LoRa Gateway Deployment – How to Configure Your IoT Network in 5 Simple Steps

Long range transmission is necessary for transmitting data from IoT devices. But sending large amounts of data over a very long distance requires too much energy.

Using Wi-Fi or cell modems for this purpose is expensive and slow. That’s where LoRa comes in. This technology uses chirp spread spectrum to send encoded data packets over long-range distances.

1. Get a LoRa Gateway

If you are new to LoRa, the first thing you will need is a gateway. There are a number of different options available, but if you want to get started quickly we recommend the KONA Micro Gateway from Tektelic with Ethernet and 4G cell backhaul.

A gateway is a device that scans the LoRa spectrum and captures data packets sent by end devices (like sensors). The gateway then relays the data to a network server that handles the message on behalf of the device. The network server is in charge of removing duplicate data packets, verifying that the message was received and handled correctly, and performing security checks.

You can build your own gateway using a Raspberry Pi and the LoRa module from Dragino, but it is also possible to purchase one from a variety of retailers. We recommend checking the list of compatible gateways on the LoRa Alliance website before making a purchase. It is important that the gateway you choose supports the LoRaWAN protocol and is compatible with your application.

2. Connect Your LoRa Gateway to a Router

LoRa is an open, long range wireless communication protocol developed by Semtech for the Internet of Things (IoT). It uses unlicensed spectrum to transmit data in low-power radio frequency signals over large distances. These signals are picked up by LoRa gateways, which then send the data to a network server for processing.

A network server deduplicates messages received from multiple gateways, decrypts the end-to-end encrypted data and handles LoRa features such as adaptive data rating. It then routes the data to an application. Network servers can be provided by network operators such as TTN or ChirpStack or by end users like you.

To connect your router to the LoRa Gateway, you can use a cable connected to an Ethernet port or through Wi-Fi. You can also configure a static WAN IP address in the Network –> Network Interface.

3. Connect Your LoRa Gateway to the Internet

LoRa is an RF modulation technology that enables long-range, low-power wide area networks (LPWANs). In urban areas, messages can travel up to three miles (five kilometers), and in rural areas they can go as far as 10 miles (15 kilometers) or more. In addition, LoRa devices consume very little energy – they can operate on just milliwatts of power – and their batteries last for many years.

For you to communicate with your LoRa devices, they need to be connected to a gateway that can receive the data packets. The gateway then sends the data packet to a network server that interprets the information. You can run your own network service (Semtech offers a reference implementation), or there are companies that offer hosted LoRa network services.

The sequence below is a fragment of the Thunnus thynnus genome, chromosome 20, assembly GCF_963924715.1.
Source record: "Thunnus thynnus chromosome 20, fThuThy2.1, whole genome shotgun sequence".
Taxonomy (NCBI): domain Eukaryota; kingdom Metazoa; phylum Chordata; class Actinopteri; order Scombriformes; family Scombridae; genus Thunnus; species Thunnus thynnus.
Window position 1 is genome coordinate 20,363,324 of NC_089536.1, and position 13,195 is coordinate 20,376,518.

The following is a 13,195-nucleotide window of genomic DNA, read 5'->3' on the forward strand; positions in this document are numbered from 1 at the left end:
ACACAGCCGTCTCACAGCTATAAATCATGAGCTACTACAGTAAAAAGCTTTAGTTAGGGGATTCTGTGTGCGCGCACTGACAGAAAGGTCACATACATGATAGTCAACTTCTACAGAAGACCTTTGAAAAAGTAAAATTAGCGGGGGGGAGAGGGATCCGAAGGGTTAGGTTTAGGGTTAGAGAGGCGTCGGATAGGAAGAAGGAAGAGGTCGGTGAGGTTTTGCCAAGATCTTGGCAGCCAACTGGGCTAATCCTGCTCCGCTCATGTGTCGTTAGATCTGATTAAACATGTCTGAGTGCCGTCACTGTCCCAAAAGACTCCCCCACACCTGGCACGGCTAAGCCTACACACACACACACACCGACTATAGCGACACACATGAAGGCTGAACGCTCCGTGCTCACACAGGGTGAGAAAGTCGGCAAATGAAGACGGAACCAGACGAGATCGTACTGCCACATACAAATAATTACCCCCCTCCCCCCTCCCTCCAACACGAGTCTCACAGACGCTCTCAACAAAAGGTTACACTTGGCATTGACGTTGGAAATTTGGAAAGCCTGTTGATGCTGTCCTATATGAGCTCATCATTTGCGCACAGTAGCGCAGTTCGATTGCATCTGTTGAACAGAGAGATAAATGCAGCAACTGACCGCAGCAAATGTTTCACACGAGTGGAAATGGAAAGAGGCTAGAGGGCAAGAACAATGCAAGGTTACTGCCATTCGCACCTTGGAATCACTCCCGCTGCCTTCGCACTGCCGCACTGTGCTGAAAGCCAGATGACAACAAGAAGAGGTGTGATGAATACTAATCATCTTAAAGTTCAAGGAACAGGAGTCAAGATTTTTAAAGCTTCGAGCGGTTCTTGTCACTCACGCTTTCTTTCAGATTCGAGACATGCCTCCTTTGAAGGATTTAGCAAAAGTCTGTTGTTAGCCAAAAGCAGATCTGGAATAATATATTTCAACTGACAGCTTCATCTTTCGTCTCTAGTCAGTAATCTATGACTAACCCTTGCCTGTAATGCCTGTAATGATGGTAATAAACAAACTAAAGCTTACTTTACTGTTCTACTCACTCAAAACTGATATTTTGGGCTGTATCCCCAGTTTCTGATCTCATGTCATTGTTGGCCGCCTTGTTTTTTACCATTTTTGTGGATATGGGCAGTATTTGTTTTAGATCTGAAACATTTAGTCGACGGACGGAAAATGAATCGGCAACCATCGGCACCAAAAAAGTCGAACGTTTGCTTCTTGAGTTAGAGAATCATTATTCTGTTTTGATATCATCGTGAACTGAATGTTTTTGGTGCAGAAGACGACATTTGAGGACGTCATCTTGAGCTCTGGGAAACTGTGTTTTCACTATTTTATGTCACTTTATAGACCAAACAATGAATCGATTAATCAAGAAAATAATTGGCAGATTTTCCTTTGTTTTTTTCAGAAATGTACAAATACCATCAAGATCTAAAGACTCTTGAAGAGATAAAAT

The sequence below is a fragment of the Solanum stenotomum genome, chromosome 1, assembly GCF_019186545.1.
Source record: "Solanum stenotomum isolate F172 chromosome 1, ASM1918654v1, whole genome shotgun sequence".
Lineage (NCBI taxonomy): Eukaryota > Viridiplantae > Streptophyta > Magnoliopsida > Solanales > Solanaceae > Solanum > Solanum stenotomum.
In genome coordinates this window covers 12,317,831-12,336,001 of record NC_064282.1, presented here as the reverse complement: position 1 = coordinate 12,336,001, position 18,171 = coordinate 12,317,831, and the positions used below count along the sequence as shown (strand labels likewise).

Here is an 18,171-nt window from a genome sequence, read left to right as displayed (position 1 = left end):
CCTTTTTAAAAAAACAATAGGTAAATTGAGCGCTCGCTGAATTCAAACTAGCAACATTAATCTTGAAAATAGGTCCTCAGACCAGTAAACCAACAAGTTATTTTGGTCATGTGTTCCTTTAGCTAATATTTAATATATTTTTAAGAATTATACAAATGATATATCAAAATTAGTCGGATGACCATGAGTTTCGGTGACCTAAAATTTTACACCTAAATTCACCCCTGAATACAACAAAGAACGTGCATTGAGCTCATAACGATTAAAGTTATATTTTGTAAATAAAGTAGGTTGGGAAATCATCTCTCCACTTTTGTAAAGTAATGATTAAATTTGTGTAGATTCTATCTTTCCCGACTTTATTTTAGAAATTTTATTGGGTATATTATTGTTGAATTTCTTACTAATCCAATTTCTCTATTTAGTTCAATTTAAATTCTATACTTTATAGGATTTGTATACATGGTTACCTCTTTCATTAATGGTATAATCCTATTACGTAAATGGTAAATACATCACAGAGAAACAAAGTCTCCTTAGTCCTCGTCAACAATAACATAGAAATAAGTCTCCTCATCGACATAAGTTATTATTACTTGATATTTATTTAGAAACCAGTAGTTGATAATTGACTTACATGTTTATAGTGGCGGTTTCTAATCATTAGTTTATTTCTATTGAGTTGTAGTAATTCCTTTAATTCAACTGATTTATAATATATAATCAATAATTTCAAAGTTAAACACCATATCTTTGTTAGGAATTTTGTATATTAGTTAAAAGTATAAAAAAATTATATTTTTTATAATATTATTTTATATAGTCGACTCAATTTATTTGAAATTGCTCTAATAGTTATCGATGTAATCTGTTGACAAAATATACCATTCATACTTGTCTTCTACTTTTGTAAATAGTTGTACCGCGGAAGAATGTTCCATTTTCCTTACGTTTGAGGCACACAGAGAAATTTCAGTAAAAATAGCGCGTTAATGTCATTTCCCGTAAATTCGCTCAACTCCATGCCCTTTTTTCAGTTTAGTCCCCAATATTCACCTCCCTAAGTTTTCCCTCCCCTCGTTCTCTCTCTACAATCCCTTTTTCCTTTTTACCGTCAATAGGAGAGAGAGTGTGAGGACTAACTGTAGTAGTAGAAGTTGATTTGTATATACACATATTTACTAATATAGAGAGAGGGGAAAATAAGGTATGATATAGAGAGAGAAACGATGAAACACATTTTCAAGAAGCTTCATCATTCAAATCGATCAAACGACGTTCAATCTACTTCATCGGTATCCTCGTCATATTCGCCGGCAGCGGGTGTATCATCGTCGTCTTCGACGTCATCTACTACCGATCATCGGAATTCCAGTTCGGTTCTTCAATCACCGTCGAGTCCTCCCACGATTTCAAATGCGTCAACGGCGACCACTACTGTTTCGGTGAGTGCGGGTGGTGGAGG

Once you’ve set up your development board, connect it to your computer using a USB cable. Log in to your balena Cloud account and select the “Settings” tab. Enter the Ethernet MAC address (6 bytes) or EUI (8 bytes) of your gateway and click “Update device-keys”. The gateway will appear as connected on the TTN gateway page.

4. Connect Your LoRa Gateway to a Device

A LoRa Gateway is a critical component of an IoT network. It bridges communication between end-devices and a network server, and it is capable of receiving data from multiple sensors at once.

The number of end devices that a single gateway can support depends on several factors, including the data volume transmitted by the sensor and its transmission interval. It is also important to consider environmental factors, such as the distance between the gateway and the end device.

In most cases, a LoRa Gateway will be connected to a TTN (The Things Network) or independent LoRa Server, which will deduplicate the packets, process the payload and handle LoRa features like adaptive data rating. The gateway must also be registered with TTN or the LoRa Server. To do so, you will need a premium account with The Things Industries and paste the EUI of your gateway into the TTN Console. When you click on the “Register Gateway” button, your gateway will be configured and ready to receive messages from connected end devices. You will then be able to monitor the status of your network in the TTN Console.

5. Configure Your LoRa Gateway

You can test your gateway by running a command in the terminal window of your computer program (Cutecom, Hyperterminal, or Putty in Linux and Windows). This will send a message to your LoRa device. If your device receives this message it is connected to the network. You can also write to the LEDs on your development board to turn them on or off. On some boards, writing 0 turns the LEDs on and 1 turns them off.

To connect your gateway to the Loriot LoRaWAN network server, you must know its Ethernet MAC address. This is usually the same as its Wi-Fi MAC address, but you need to add 2 to the last hex character.

The hex value is found by going to the device page of your gateway and clicking “Manage Device”. You will see a “Gateway MAC” field near the bottom. Enter the MAC address in the field and click “Update”. Once you have updated the gateway, it should appear as connected on your Loriot account. You can find more information about the different types of gateways on the official LoRa Alliance website.

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